There are good friends among us who believe that this life, this body, is all there is and there is no more.
But what happens when, not if, in the sweep of the journey, our bodies fail as they invariably will? What are we left with which will sustain us to our dying breath?
All our lives, we are told that our bodies are the temple of God and that it is important to take care of our bodies, to keep them fit by what we eat and drink, what we ingest. We are told to exercise if we simply walk and breathe in and out. We are told that worry, stress and negative thinking are not in the interest of a healthy or well-rounded life.
May I assume there is more to us than our bodies? And while I am at it, may I suggest that every single one of us has a spiritual dimension, something within which sustains us when our bodies cease to be all they once were?
Maybe we are body, mind and spirit and all the parts of the whole are to be nourished as we change and grow and become.
Since I know my body is not what it used to be and my mind is still strong but sometimes fails me, there is a spiritual dimension of who I am where I want to dig deeper, discover new dimensions of being, explore the possibilities, and live on the cutting edge.
Like yesterday which I can only describe as a sweet day from dawn to way into the night, when it seemed that I was especially in the flow and in touch with the part of me which is spiritual and yes eternal.
Quite by accident of timing when I was out on another errand, I wandered into the weekly celebration of the Eucharist at my church. I was disheveled and unshaven yet I was in the company of eight presently earth-bound fellow-travelers and yes the angels and archangels and all the company of heaven.
We shared the bread and wine which is more and more the indispensable nourishment of my journey. We later ate piping hot homemade soup and fresh baked bread at a round table on a winter day. It was home. It was what matters to me.
My son and I talked by cell phone of old memories of home and place and family when we reflected on the anniversary of my mother’s birth. We were touching the eternal attributes of love and grace and care which sustain all of us with the passing of time.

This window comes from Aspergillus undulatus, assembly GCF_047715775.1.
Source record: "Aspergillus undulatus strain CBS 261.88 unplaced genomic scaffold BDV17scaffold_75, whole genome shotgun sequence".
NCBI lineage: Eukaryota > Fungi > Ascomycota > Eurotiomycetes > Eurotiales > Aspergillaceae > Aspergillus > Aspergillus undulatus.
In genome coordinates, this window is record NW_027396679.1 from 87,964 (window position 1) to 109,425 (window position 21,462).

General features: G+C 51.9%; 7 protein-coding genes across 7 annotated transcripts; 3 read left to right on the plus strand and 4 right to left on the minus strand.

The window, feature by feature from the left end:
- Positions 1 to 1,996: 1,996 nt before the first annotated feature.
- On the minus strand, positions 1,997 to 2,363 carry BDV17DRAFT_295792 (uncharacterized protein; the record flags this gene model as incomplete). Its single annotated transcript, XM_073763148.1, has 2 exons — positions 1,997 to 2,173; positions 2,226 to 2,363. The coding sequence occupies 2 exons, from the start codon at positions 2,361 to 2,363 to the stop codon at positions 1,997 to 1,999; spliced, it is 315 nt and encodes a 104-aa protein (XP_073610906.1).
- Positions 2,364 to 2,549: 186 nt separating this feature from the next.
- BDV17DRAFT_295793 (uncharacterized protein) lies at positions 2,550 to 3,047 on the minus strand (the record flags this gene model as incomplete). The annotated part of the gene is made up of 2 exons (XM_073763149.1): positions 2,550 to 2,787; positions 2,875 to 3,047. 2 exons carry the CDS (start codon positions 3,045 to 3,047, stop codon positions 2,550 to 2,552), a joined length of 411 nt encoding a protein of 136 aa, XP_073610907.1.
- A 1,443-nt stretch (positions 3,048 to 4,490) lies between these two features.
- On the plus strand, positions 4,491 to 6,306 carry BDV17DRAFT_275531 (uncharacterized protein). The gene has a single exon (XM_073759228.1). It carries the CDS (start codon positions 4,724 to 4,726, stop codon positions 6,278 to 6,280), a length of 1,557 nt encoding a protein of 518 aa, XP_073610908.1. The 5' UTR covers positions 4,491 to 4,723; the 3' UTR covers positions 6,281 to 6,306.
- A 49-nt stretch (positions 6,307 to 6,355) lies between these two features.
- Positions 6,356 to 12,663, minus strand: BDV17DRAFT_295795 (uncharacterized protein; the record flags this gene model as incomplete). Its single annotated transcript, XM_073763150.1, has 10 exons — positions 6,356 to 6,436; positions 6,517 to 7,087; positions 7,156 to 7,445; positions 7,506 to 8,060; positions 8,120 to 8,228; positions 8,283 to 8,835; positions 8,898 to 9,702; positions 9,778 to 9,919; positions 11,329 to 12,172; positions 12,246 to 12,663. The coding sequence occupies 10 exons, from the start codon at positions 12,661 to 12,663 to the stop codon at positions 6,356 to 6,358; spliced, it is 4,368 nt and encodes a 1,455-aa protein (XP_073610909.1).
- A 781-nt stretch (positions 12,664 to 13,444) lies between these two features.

In the afternoon, I read The Cloud of Unknowing in preparation for the spiritual direction for the coming year I will gladly receive from Victor Kramer, a Thomas Merton scholar whose books on Merton, James Agee, and Walker Percy are quite enriching and compelling. I feel the need for this dimension of spirituality and next year, I hope to turn increasingly to the great religions of the east, including Taoism.
The Cloud of Unknowing by an unknown writer in the 14th century is full of grace and mercy, eternal dimensions. The book elicits a hunger for contemplation in a world far too noisy, a world which can never satisfy the soul.
I finished the last hours of my day with further preparation for the leadership I am providing in Adult Formation for six weeks at church around Richard Rohr’s Falling Upward/A Spirituality for the Two Halves of Life. All fifteen copies of the book are being read and discussed with an extraordinary group of fellow-travelers.
My friends of a certain age, are sharing more and more of the places where they are summing up, being and doing the things that matter most to them. I am exceedingly grateful for this chapter of the journey.
Here the mourning doves come to drink as they do every day.
With thanks to bardcat